A senior U.S. official said on Thursday Russia and China had been blocking tough U.N. sanctions against Iran for months but there would be a push to impose them if Tehran had not suspended nuclear activity within two weeks.
Nicholas Burns, U.S. Undersecretary of State for Political Affairs, was speaking before talks with the U.N. nuclear watchdog chief to check whether Iran was honoring an August deal to clarify past secret aspects of its nuclear program.
The five permanent powers on the U.N. Security Council plus Germany will meet in London on Friday to weigh broader sanctions amid increased saber-rattling between Iran and Washington stirring fears of war if diplomatic pressure fails.
Iran has defied three Council resolutions, two with modest sanctions attached, demanding it stop enriching uranium. Iran says it wants nuclear-generated electricity, while Western powers suspect its program is a disguised bid for atom bombs.
Burns said Iran had been given a grace period since the last resolution on March 24 to allow for talks conducted by the EU's foreign policy chief to bear fruit, but Iran had stuck to a refusal to suspend.
Russia and China have been effectively blocking a third resolution since then, he told reporters. Moscow and Beijing, two of the five veto-holders on the Council and major trade partners of Iran, have insisted on more time for diplomacy.
To preserve shaky unity, Western powers agreed in September to put off seeking harsher sanctions pending results of Iran's transparency pledge to the International Atomic Energy Agency (IAEA), which will issue a report in mid-November.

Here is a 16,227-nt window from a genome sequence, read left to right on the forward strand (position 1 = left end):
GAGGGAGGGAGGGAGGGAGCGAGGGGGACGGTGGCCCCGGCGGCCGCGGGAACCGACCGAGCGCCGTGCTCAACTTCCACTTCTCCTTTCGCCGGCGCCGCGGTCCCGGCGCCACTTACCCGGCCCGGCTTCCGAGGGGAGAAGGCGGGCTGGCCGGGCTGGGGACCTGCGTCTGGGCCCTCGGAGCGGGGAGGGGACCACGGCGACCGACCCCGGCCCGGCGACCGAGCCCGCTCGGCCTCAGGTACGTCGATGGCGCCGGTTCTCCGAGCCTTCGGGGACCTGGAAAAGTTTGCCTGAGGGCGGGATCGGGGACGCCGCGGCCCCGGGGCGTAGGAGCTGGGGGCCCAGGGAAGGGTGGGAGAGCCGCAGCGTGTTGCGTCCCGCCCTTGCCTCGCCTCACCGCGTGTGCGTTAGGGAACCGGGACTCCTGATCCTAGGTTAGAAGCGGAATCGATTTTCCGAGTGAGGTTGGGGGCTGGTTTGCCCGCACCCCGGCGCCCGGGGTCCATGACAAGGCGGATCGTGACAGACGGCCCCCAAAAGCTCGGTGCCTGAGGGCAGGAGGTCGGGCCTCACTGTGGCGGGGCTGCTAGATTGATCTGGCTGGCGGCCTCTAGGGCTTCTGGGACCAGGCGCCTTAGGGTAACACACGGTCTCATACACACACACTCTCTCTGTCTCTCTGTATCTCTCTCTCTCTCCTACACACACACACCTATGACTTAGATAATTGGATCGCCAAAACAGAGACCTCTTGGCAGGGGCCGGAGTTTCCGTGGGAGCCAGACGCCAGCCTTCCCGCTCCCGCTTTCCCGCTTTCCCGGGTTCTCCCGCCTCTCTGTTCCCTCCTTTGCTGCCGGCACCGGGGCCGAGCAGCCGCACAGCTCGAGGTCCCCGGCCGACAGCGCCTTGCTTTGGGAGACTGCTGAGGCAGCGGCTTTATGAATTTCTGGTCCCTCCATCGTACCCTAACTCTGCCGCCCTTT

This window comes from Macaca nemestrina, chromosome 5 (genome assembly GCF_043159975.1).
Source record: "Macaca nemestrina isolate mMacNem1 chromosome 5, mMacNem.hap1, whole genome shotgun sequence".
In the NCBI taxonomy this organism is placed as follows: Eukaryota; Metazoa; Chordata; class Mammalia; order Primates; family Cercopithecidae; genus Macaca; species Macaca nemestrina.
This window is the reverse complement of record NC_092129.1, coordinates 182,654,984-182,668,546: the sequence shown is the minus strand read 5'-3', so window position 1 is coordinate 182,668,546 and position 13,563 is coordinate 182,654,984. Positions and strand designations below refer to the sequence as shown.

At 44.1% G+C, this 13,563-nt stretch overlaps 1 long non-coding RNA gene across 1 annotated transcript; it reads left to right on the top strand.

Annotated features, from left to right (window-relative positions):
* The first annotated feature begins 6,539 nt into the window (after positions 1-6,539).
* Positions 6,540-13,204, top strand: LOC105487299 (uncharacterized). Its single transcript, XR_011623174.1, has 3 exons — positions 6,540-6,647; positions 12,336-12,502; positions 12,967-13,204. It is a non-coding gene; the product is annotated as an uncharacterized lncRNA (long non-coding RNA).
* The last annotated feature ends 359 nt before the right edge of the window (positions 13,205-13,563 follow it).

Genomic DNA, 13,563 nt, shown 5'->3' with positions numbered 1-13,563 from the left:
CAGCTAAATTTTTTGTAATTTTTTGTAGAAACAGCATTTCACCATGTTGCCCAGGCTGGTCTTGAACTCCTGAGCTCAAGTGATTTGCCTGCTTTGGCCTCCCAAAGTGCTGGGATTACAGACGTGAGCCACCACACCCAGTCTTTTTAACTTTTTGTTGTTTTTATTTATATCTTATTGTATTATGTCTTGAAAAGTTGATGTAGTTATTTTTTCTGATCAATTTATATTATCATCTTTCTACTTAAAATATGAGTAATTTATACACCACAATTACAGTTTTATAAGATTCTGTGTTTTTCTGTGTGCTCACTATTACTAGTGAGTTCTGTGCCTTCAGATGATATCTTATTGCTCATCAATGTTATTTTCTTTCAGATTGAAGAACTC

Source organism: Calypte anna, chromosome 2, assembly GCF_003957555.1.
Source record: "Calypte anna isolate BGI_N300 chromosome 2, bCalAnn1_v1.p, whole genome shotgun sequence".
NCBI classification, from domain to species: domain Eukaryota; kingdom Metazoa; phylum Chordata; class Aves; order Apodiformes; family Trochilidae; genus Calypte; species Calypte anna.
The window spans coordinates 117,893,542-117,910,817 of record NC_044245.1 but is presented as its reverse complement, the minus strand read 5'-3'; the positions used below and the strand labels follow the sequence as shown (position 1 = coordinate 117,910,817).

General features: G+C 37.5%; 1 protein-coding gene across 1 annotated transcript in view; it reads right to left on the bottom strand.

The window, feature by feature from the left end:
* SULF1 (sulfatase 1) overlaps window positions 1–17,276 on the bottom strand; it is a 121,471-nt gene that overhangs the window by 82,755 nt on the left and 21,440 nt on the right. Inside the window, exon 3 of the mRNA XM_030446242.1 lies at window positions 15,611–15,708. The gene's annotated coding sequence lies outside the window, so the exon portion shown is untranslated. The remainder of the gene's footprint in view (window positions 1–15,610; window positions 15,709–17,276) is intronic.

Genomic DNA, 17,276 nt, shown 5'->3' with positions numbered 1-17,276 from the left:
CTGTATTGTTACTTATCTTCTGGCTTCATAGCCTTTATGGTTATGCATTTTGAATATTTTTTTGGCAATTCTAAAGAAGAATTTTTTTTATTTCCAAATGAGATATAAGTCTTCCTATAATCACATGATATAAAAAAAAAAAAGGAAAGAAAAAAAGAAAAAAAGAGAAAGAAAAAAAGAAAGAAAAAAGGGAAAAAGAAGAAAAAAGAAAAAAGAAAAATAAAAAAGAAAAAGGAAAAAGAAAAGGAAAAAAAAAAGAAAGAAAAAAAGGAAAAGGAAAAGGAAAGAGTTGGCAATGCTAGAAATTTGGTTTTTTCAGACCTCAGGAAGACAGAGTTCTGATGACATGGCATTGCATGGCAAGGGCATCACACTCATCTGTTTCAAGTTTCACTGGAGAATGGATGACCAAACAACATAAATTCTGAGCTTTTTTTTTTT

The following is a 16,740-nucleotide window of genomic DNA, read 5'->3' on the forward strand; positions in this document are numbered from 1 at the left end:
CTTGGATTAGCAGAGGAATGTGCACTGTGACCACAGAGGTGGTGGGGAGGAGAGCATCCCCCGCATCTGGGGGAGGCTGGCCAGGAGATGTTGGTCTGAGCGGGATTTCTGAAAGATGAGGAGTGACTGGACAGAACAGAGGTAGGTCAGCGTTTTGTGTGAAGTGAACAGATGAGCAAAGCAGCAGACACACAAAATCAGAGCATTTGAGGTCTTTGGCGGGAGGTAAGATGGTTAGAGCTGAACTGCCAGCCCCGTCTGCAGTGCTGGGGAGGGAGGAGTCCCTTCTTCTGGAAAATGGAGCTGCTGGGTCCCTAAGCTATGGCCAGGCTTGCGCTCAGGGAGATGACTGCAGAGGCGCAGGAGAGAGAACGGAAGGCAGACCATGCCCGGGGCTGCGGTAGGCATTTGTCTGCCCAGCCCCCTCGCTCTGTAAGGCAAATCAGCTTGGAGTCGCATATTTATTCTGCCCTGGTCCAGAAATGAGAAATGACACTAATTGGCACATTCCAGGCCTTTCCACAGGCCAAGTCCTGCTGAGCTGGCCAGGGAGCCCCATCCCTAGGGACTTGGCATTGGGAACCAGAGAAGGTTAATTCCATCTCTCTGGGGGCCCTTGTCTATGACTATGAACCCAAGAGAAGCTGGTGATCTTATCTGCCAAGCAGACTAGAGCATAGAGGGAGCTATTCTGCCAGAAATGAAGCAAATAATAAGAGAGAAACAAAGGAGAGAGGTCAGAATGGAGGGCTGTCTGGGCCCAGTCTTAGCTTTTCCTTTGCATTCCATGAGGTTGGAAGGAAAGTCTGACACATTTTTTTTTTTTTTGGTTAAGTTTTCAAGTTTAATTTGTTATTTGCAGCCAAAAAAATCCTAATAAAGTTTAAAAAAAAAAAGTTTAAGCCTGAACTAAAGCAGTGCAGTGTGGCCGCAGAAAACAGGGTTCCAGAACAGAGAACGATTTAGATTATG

But Burns said a clean bill of health from the IAEA alone would not be enough to halt steps to stiffer economic sanctions.
Our judgment is that if Iran has not suspended in the next couple of weeks, that's not sufficient, it will remain a refusal to meet Security Council requirements. That will be a highly relevant factor for us, he said.
Our hope is the following: first, a third sanctions resolution will be passed as soon as possible. Second, we'd very much support seeing the EU go forward with (its own) sanctions. Third, major trading partners of Iran should reduce trade to show Iran that this is not business as usual.
Iran warned the United States on Wednesday it would find itself in a quagmire deeper than Iraq if it attacked the Islamic state.
U.S. President George W. Bush has suggested a nuclear-armed Iran could lead to World War Three. Washington says it wants a diplomatic solution but Burns said on Wednesday more tough-minded diplomacy was needed to make that work.
He said this should include European sanctions on Iran, which some large EU members are reluctant to pursue.
Russia says dialogue rather than punishment or talk of military action offers the best way to ease tension over Iran.